Resources for teaching LR etc
Catch 22 – clinical trials edition< Back to search results
- Format Cartoons
- Language/s English
- Target Audience Self-directed learning
- EBM Stage 0 - Why EBM?
- Difficulty Intermediate
Key Concepts addressed
- 3-2b Are you very different from the people studied?
- 3-2c Are the treatments practical in your setting?
It’s the Catch-22 of clinical trials: to protect pregnant women and children from the risks of untested drugs….we don’t test drugs adequately for them.
In the last few decades, we’ve been more concerned about the harms of research than of inadequately tested treatments for everyone, in fact. But for “vulnerable populations,” like pregnant women and children, the default was to exclude them.
And just in case any women might be, or might become, pregnant, it was often easier just to exclude us all from trials.
It got so bad, that by the late 1990s, the FDA realized regulations and more for pregnant women – and women generally – had to change. The NIH (National Institutes of Health) took action too. And so few drugs had enough safety and efficacy information for children that, even in official circles, children were being called “therapeutic orphans.” Action began on that, too.
There is still a long way to go. But this month there was a sign that maybe times really are changing. The FDA approved Diclegis for nausea and vomiting in pregnancy. It’s a new formulation of the key ingredients of Bendectin, the only other drug ever approved for that purpose in the USA. Nothing else has been shown to work.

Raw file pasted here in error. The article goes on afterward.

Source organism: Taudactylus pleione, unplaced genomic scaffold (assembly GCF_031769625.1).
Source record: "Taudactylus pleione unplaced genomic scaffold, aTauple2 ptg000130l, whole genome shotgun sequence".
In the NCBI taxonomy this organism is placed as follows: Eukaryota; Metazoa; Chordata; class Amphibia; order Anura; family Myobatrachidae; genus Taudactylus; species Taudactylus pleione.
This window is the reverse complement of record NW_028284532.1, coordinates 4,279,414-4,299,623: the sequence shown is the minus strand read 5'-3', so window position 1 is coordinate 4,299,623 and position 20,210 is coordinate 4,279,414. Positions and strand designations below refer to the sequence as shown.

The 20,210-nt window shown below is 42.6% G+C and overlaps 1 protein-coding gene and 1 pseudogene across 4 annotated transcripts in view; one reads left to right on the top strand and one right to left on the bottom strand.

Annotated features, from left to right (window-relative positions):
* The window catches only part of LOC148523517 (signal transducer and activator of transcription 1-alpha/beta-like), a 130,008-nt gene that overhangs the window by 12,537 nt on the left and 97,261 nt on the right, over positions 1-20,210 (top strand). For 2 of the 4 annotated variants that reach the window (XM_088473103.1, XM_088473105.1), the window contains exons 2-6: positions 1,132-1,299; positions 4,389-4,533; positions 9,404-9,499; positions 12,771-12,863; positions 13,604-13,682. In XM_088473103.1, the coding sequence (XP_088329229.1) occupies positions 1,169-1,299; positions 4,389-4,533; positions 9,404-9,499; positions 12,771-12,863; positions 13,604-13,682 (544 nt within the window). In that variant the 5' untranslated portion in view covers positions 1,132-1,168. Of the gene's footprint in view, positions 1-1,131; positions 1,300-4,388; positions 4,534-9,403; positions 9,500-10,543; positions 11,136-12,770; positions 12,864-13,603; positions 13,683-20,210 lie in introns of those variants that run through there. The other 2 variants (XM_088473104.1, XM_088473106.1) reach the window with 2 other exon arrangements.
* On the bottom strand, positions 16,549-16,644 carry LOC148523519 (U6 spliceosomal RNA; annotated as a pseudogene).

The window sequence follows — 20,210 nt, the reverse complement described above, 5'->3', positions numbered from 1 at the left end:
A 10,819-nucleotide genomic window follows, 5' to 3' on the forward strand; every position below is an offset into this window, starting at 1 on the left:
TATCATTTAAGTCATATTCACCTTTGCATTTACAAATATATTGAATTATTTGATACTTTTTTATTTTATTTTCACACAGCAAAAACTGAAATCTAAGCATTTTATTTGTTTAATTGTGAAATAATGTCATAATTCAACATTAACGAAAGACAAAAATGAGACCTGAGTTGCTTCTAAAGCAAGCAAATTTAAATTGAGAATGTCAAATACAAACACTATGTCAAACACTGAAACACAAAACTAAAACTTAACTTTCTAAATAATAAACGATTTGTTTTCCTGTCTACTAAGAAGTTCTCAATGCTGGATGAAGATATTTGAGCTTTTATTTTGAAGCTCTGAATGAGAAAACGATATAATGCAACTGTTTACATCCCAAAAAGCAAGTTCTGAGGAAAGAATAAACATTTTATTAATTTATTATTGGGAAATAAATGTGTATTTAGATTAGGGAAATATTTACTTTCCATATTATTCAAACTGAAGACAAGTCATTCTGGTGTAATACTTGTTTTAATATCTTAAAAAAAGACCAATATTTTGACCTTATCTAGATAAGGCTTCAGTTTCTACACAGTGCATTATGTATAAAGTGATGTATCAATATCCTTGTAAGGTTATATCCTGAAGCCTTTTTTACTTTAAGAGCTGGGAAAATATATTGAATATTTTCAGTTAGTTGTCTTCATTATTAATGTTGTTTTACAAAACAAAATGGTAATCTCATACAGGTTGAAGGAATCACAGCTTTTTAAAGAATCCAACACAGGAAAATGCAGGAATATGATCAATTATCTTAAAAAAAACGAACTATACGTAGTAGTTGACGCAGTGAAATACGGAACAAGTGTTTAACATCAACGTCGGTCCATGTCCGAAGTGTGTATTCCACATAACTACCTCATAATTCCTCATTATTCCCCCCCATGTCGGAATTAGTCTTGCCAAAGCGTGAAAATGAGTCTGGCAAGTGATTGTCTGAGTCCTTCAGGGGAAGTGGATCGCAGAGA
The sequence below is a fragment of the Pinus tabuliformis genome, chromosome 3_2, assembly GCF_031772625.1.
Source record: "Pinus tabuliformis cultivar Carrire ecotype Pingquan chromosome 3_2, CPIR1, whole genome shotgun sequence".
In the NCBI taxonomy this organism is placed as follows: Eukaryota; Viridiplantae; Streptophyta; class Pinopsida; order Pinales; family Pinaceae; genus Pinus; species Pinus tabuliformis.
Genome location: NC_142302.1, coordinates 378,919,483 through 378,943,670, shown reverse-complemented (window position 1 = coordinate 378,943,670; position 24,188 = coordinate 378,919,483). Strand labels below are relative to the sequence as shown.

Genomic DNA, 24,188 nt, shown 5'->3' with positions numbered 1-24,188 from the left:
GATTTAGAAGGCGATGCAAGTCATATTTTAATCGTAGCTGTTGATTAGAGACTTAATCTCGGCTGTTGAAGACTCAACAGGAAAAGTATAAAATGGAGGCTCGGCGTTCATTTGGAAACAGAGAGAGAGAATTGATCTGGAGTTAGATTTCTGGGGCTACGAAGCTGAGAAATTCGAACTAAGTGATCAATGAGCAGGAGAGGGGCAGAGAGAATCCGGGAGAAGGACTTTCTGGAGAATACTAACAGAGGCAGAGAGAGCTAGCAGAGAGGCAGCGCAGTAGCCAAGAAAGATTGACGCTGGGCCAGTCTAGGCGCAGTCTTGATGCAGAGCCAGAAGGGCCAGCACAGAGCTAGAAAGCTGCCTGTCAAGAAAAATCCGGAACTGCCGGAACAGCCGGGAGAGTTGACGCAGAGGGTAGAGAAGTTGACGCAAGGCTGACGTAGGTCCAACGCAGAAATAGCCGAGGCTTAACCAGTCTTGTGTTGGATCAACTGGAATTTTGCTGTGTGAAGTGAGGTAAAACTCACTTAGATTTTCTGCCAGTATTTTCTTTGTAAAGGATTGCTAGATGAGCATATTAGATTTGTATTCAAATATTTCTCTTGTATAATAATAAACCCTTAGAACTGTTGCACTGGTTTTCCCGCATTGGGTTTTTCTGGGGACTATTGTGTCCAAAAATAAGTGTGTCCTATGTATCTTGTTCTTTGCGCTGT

Thirty years ago, the manufacturer withdrew Bendectin from the market because it was too expensive to keep defending it in the courts. It’s a gripping story, involving the media, activists, junk science and some fraud. It had a major influence on clinical research, public opinion and more. You can read more about it in my guest blog at Scientific American, Catch-22, clinical trial edition: the double bind for women and children.
In dozens of court cases over Bendectin, judges and juries struggled with competing testimony about scientific evidence. In one hearing, a judge offered the unusual option of a “blue ribbon jury” or a “blue, blue ribbon jury”: selecting only people who would be qualified to understand the complex testimony and issues of causation. The plaintiffs refused.
Ultimately, in one of the Bendectin cases, the Supreme Court re-defined the rules around scientific evidence for US courts. The previous Frye Rule called for consensus. The 1972 Federal Rules of Evidence said “all relevant evidence is admissible.”
The new standard determined that evidence must be “reliable” – grounded in “the methods and procedures of science” – not just relevant.
We still need everyone involved to better understand what reliable scientific evidence on clinical effects really means, though. You can read more about that here at Statistically Funny.
Text is reproduced from http://statistically-funny.blogspot.co.uk/. Cartoons are available for use, with credit to Hilda Bastian.